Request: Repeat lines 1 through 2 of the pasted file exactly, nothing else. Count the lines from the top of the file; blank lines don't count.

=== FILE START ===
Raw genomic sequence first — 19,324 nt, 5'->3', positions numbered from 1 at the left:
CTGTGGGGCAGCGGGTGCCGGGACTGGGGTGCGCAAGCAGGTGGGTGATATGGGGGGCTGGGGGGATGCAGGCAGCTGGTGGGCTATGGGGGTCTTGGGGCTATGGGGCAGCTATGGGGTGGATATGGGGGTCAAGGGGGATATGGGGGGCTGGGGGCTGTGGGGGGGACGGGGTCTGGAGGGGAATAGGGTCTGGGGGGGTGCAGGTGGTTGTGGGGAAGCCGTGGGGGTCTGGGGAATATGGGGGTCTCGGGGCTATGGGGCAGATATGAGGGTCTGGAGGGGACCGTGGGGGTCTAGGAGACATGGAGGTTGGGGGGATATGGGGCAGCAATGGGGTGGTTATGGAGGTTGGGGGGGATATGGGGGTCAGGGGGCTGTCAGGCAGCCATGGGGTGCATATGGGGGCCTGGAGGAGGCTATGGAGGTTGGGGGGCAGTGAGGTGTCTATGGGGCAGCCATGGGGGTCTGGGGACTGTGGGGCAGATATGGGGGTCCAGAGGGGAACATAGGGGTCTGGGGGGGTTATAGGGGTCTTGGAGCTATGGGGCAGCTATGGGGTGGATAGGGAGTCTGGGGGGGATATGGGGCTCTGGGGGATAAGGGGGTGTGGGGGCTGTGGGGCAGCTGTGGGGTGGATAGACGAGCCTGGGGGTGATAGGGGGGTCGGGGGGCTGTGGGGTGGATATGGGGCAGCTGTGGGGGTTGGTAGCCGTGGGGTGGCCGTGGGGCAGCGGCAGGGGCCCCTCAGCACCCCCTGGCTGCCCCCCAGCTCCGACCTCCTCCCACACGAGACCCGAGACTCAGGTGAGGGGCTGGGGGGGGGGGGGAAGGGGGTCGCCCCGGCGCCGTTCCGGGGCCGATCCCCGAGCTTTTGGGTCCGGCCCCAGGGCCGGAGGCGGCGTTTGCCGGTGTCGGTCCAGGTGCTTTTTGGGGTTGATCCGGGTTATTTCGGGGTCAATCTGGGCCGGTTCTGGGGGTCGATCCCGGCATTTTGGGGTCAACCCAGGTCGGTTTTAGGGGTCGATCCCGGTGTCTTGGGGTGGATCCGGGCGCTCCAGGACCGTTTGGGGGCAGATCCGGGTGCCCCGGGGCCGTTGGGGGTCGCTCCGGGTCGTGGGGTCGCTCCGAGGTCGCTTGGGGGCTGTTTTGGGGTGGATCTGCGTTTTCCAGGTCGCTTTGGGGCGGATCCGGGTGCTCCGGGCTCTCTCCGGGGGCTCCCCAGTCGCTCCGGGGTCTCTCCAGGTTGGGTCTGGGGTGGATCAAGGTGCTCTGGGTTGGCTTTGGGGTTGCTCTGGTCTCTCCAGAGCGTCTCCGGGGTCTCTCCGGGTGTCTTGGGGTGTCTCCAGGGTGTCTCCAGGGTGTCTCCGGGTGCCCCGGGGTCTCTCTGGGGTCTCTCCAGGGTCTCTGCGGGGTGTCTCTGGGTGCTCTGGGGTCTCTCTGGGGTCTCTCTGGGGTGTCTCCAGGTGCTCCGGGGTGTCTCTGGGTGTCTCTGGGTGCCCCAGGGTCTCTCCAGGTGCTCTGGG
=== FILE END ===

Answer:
Raw genomic sequence first — 19,324 nt, 5'->3', positions numbered from 1 at the left:
CTGTGGGGCAGCGGGTGCCGGGACTGGGGTGCGCAAGCAGGTGGGTGATATGGGGGGCTGGGGGGATGCAGGCAGCTGGTGGGCTATGGGGGTCTTGGGGCTATGGGGCAGCTATGGGGTGGATATGGGGGTCAAGGGGGATATGGGGGGCTGGGGGCTGTGGGGGGGACGGGGTCTGGAGGGGAATAGGGTCTGGGGGGGTGCAGGTGGTTGTGGGGAAGCCGTGGGGGTCTGGGGAATATGGGGGTCTCGGGGCTATGGGGCAGATATGAGGGTCTGGAGGGGACCGTGGGGGTCTAGGAGACATGGAGGTTGGGGGGATATGGGGCAGCAATGGGGTGGTTATGGAGGTTGGGGGGGATATGGGGGTCAGGGGGCTGTCAGGCAGCCATGGGGTGCATATGGGGGCCTGGAGGAGGCTATGGAGGTTGGGGGGCAGTGAGGTGTCTATGGGGCAGCCATGGGGGTCTGGGGACTGTGGGGCAGATATGGGGGTCCAGAGGGGAACATAGGGGTCTGGGGGGGTTATAGGGGTCTTGGAGCTATGGGGCAGCTATGGGGTGGATAGGGAGTCTGGGGGGGATATGGGGCTCTGGGGGATAAGGGGGTGTGGGGGCTGTGGGGCAGCTGTGGGGTGGATAGACGAGCCTGGGGGTGATAGGGGGGTCGGGGGGCTGTGGGGTGGATATGGGGCAGCTGTGGGGGTTGGTAGCCGTGGGGTGGCCGTGGGGCAGCGGCAGGGGCCCCTCAGCACCCCCTGGCTGCCCCCCAGCTCCGACCTCCTCCCACACGAGACCCGAGACTCAGGTGAGGGGCTGGGGGGGGGGGGGAAGGGGGTCGCCCCGGCGCCGTTCCGGGGCCGATCCCCGAGCTTTTGGGTCCGGCCCCAGGGCCGGAGGCGGCGTTTGCCGGTGTCGGTCCAGGTGCTTTTTGGGGTTGATCCGGGTTATTTCGGGGTCAATCTGGGCCGGTTCTGGGGGTCGATCCCGGCATTTTGGGGTCAACCCAGGTCGGTTTTAGGGGTCGATCCCGGTGTCTTGGGGTGGATCCGGGCGCTCCAGGACCGTTTGGGGGCAGATCCGGGTGCCCCGGGGCCGTTGGGGGTCGCTCCGGGTCGTGGGGTCGCTCCGAGGTCGCTTGGGGGCTGTTTTGGGGTGGATCTGCGTTTTCCAGGTCGCTTTGGGGCGGATCCGGGTGCTCCGGGCTCTCTCCGGGGGCTCCCCAGTCGCTCCGGGGTCTCTCCAGGTTGGGTCTGGGGTGGATCAAGGTGCTCTGGGTTGGCTTTGGGGTTGCTCTGGTCTCTCCAGAGCGTCTCCGGGGTCTCTCCGGGTGTCTTGGGGTGTCTCCAGGGTGTCTCCAGGGTGTCTCCGGGTGCCCCGGGGTCTCTCTGGGGTCTCTCCAGGGTCTCTGCGGGGTGTCTCTGGGTGCTCTGGGGTCTCTCTGGGGTCTCTCTGGGGTGTCTCCAGGTGCTCCGGGGTGTCTCTGGGTGTCTCTGGGTGCCCCAGGGTCTCTCCAGGTGCTCTGGG